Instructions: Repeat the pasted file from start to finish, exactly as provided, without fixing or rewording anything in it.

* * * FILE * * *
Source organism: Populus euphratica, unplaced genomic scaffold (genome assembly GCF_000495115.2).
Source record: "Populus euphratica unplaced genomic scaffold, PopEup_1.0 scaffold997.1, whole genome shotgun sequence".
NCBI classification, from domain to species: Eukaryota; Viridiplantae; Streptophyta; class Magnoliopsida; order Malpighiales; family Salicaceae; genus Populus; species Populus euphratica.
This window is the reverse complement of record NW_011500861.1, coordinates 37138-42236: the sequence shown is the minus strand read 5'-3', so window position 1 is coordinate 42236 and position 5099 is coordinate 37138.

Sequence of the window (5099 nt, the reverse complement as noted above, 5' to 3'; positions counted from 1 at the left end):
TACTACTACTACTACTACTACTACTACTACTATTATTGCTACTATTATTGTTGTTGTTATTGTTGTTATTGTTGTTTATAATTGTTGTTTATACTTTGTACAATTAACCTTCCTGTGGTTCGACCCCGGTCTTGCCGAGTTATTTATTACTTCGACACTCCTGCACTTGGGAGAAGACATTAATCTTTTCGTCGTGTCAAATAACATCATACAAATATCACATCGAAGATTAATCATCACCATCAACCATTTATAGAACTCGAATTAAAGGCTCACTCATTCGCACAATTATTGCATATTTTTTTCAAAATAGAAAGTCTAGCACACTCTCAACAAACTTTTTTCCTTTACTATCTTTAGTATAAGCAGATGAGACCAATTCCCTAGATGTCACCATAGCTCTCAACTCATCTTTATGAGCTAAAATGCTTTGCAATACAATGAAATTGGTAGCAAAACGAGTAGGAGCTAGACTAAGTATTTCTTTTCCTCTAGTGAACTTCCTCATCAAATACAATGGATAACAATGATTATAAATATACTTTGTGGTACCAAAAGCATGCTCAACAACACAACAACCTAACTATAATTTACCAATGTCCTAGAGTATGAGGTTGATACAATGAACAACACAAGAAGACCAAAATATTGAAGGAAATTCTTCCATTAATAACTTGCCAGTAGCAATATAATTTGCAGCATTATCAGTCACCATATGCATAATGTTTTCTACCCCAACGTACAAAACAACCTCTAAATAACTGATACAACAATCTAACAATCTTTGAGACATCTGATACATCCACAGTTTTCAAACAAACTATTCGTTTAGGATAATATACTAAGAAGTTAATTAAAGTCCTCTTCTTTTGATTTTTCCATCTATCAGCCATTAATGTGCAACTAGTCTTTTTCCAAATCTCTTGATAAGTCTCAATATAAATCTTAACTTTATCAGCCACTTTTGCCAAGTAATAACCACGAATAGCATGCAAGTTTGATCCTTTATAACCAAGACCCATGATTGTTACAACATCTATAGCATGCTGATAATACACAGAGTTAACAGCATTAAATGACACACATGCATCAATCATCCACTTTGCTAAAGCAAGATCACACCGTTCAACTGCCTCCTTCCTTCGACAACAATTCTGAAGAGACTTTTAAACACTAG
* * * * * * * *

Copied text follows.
Source organism: Populus euphratica, unplaced genomic scaffold (genome assembly GCF_000495115.2).
Source record: "Populus euphratica unplaced genomic scaffold, PopEup_1.0 scaffold997.1, whole genome shotgun sequence".
NCBI classification, from domain to species: Eukaryota; Viridiplantae; Streptophyta; class Magnoliopsida; order Malpighiales; family Salicaceae; genus Populus; species Populus euphratica.
This window is the reverse complement of record NW_011500861.1, coordinates 37138-42236: the sequence shown is the minus strand read 5'-3', so window position 1 is coordinate 42236 and position 5099 is coordinate 37138.

Sequence of the window (5099 nt, the reverse complement as noted above, 5' to 3'; positions counted from 1 at the left end):
TACTACTACTACTACTACTACTACTACTACTATTATTGCTACTATTATTGTTGTTGTTATTGTTGTTATTGTTGTTTATAATTGTTGTTTATACTTTGTACAATTAACCTTCCTGTGGTTCGACCCCGGTCTTGCCGAGTTATTTATTACTTCGACACTCCTGCACTTGGGAGAAGACATTAATCTTTTCGTCGTGTCAAATAACATCATACAAATATCACATCGAAGATTAATCATCACCATCAACCATTTATAGAACTCGAATTAAAGGCTCACTCATTCGCACAATTATTGCATATTTTTTTCAAAATAGAAAGTCTAGCACACTCTCAACAAACTTTTTTCCTTTACTATCTTTAGTATAAGCAGATGAGACCAATTCCCTAGATGTCACCATAGCTCTCAACTCATCTTTATGAGCTAAAATGCTTTGCAATACAATGAAATTGGTAGCAAAACGAGTAGGAGCTAGACTAAGTATTTCTTTTCCTCTAGTGAACTTCCTCATCAAATACAATGGATAACAATGATTATAAATATACTTTGTGGTACCAAAAGCATGCTCAACAACACAACAACCTAACTATAATTTACCAATGTCCTAGAGTATGAGGTTGATACAATGAACAACACAAGAAGACCAAAATATTGAAGGAAATTCTTCCATTAATAACTTGCCAGTAGCAATATAATTTGCAGCATTATCAGTCACCATATGCATAATGTTTTCTACCCCAACGTACAAAACAACCTCTAAATAACTGATACAACAATCTAACAATCTTTGAGACATCTGATACATCCACAGTTTTCAAACAAACTATTCGTTTAGGATAATATACTAAGAAGTTAATTAAAGTCCTCTTCTTTTGATTTTTCCATCTATCAGCCATTAATGTGCAACTAGTCTTTTTCCAAATCTCTTGATAAGTCTCAATATAAATCTTAACTTTATCAGCCACTTTTGCCAAGTAATAACCACGAATAGCATGCAAGTTTGATCCTTTATAACCAAGACCCATGATTGTTACAACATCTATAGCATGCTGATAATACACAGAGTTAACAGCATTAAATGACACACATGCATCAATCATCCACTTTGCTAAAGCAAGATCACACCGTTCAACTGCCTCCTTCCTTCGACAACAATTCTGAAGAGACTTTTAAACACTAG